Old realities run riot in the new economy

A review (Convergence 12, 1) of Chris Benner's Work in the New Economy - Flexible Labor Markets in Silicon Valley (Blackwell 2002; Blackwell Information Age series, general editor Manuel Castells) 293 pages. ISBN 0-631-23250-8

Silicon Valley emerges from this fascinating book as a rampantly-thriving phenomenon, in which no human thrives for long. A place where there are some unbelievably great jobs - but the careers are crap; the scene of "the greatest-ever legal creation of wealth in the history of the world", where wages, for the majority, are actually collapsing, unemployment is structural, and poverty is endemic and growing.

"Work in the New Economy" is a good antidote to the myth that's sold so heavily to new-media workers, that they are some brand-new kind of workforce, in a totally new world which, through a winning combination of New Technology and Positive Attitude, has finally escaped from history and the tedious old laws of exploitation. Examining the whole of Silicon Valley over time, instead of just its headline-grabbing success-stories du jour, we find that the old laws do apply here, in spades, and are being refined and extended to a quite hair-raising degree.

Benner's theme is "flexibility", and the phenomenal growth of the "intermediaries" who make it possible: a burgeoning ecology of commercial, public and voluntary organisations that mediate as matchmakers, trainers, gangmasters, consolers, bagmen and advisers between anxious workers and paranoid entrepreneurs. He differentiates (as the gurus of flexibility do not) between flexible work (which we all like) and flexible employment (which is what we actually get).

The Great White Shark of the intermediary ecosystem is the Temporary Staff Agency - typified by outfits like Manpower (the world's largest employer!), Adecco, Randstad, Kelly, and a dozen other innocuous-seeming high-street names. (Benner doesn't mention this, but these erstwhile office temp agencies are now global players, supplying cheap labour to food packing companies and sports-goods manufacturers with the same techniques it appears they originally developed and refined in Silicon Valley. Their latest growth area is "Managed Migration").

The tendency in Silicon Valley, as everywhere now, is for a company to employ (i.e. be responsible for) the barest minimum of permanent staff and to hire bodies as and when they are needed. Curiously, companies routinely pay well over the odds for staff by hiring them in this way, so as to be free to sack them at a moment's notice without any comeback.There is even a whole sector of intermediaries (Professional Employer Organisations - PEOs) that exist simply to be the "employers of record", for tax and benefits purposes, for the most expensive-to-sack contractors and consultants - who are then hired from the PEOs at extortionate rates. It is almost as if Silicon Valley is mainly a buck-passing industry. Firms cannot risk training their staff, either: they might leave, taking their skills with them. So again, training falls to the intermediaries, and the firms pay through the nose for it.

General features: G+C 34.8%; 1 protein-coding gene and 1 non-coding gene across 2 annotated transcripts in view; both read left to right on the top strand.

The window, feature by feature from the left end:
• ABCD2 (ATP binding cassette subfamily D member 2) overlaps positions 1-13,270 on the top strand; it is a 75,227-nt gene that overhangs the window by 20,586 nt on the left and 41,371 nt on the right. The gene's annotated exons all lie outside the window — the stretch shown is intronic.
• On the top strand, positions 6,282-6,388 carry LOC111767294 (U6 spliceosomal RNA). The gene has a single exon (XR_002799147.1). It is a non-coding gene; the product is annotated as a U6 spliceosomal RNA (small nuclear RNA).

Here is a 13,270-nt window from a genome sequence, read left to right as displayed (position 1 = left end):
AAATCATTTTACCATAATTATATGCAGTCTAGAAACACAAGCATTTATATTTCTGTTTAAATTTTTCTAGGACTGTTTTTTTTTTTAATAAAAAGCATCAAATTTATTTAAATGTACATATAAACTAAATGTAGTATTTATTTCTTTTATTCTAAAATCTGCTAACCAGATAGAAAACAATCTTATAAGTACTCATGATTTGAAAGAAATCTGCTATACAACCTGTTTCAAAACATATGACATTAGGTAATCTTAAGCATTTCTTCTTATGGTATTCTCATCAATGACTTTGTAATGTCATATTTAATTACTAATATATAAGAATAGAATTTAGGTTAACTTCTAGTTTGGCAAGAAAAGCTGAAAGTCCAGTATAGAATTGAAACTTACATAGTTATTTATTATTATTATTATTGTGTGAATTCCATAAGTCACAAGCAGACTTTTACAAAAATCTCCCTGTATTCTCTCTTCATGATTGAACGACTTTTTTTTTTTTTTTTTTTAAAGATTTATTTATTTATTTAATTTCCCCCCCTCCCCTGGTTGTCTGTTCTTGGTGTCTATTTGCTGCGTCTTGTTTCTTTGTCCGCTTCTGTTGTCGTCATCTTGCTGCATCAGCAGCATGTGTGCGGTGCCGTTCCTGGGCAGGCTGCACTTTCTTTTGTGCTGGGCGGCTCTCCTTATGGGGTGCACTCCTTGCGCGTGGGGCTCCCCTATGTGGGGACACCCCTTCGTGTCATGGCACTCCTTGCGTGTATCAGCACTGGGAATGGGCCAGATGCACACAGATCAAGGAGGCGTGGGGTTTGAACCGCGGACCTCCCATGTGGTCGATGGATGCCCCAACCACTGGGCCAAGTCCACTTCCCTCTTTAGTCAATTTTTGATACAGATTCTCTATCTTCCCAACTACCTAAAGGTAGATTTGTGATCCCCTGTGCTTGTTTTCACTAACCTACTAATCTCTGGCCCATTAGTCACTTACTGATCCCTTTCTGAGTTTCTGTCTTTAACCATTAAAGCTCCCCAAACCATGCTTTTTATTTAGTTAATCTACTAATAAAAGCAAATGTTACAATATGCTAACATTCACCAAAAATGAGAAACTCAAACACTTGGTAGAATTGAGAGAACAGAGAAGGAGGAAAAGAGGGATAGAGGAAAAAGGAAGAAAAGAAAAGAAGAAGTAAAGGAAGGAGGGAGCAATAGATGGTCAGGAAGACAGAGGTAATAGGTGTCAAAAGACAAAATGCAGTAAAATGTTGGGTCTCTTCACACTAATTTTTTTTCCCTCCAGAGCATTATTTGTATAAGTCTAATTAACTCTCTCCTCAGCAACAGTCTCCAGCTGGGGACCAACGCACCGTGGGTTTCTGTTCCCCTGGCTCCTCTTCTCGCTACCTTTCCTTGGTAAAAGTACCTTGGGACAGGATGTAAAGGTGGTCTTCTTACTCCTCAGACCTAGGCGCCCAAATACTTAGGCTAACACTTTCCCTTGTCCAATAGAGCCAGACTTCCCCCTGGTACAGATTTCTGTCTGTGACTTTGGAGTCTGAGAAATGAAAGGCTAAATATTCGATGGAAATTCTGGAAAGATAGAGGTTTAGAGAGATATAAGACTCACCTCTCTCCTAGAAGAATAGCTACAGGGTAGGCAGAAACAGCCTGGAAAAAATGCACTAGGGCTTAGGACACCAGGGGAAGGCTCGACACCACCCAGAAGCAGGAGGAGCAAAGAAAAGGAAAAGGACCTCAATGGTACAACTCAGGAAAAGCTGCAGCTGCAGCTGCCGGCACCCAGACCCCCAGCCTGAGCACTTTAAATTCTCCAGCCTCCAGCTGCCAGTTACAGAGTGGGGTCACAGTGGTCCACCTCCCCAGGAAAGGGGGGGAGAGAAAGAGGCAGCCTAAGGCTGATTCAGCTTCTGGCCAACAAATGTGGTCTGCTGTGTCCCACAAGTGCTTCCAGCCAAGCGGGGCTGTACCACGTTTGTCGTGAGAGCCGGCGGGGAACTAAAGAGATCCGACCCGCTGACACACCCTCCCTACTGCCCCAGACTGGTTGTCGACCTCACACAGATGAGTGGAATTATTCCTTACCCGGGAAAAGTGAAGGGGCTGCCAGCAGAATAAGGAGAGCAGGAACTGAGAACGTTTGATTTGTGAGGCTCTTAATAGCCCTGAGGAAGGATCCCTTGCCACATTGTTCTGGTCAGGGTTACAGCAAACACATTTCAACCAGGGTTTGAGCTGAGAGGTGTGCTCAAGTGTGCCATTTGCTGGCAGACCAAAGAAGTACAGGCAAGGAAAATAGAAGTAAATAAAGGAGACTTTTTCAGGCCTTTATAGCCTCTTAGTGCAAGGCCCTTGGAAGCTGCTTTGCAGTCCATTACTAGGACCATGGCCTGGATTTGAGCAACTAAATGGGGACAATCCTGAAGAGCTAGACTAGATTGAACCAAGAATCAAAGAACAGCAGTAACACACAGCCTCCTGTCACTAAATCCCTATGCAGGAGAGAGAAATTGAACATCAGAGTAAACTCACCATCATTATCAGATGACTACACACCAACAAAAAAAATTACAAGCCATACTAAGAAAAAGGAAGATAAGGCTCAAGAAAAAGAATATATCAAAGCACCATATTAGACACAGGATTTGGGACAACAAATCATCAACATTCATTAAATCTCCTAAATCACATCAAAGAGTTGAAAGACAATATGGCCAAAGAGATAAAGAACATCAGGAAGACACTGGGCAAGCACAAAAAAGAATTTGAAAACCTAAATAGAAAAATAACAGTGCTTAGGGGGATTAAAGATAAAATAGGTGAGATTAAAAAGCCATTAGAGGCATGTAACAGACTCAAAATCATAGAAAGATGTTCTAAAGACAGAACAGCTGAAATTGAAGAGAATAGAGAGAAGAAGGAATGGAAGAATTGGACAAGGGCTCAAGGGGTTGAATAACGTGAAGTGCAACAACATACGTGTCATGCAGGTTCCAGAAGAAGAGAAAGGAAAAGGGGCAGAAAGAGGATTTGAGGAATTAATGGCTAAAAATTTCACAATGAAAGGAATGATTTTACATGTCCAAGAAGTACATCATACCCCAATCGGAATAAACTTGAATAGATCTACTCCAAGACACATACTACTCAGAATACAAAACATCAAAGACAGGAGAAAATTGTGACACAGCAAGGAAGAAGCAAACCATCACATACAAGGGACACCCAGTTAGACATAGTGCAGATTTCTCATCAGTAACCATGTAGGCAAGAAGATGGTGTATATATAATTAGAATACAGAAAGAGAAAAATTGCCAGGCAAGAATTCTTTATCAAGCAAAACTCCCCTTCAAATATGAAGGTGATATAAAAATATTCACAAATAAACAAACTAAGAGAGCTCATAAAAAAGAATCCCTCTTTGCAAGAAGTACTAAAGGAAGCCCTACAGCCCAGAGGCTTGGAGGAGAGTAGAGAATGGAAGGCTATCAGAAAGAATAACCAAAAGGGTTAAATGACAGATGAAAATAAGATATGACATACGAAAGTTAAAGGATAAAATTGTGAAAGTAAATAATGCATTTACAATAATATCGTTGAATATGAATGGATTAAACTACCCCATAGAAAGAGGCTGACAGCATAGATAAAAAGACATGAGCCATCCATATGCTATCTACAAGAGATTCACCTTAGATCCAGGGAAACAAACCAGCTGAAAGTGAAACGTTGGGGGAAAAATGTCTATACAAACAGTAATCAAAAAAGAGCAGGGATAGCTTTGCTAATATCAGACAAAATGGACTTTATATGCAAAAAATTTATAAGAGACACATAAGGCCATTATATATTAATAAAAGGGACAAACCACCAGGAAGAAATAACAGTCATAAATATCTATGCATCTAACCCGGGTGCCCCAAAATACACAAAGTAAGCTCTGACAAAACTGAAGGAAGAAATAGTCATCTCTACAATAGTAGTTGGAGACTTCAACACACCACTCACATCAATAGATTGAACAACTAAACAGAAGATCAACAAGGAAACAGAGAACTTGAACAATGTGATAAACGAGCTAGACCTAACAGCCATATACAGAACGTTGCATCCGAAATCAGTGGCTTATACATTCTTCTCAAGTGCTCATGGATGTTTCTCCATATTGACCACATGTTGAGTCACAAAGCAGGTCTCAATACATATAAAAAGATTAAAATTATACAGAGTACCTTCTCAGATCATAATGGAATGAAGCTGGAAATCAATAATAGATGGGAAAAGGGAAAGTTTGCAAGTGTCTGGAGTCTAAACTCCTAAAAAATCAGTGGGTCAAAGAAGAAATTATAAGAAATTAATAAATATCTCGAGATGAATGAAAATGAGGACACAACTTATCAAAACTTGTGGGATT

The class of intermediaries is a rich one. Benner includes all organisations that operate in the yawning voids between workers and their work: self-help groups and on-line communities like Webgrrls, professional associations like the ACM, community colleges and training companies, and even some old-style trade unions - which stack up impressively against the more obviously New Economy entities.

For instance, his section on "membership-based intermediaries" concludes with an account of The United Association of Plumbers, Steam and Refrigeration Fitters ("the UA" for short) This is the union whose members build the incredibly expensive, complex and dangerous chip-fabrication plants or "fabs" on which the whole New Economy depends. UA members enjoy what sound like amazingly secure, almost old-fashioned, careers. Significantly, the UA has taken charge of its members' training needs (like those of software workers, they change constantly). Today's media orthodoxy is that organisations like the UA are "dinosaurs" which are not only doomed to extinction, but should be hunted to extinction for all our sakes. Yet Silicon Valley makes good money from the UA: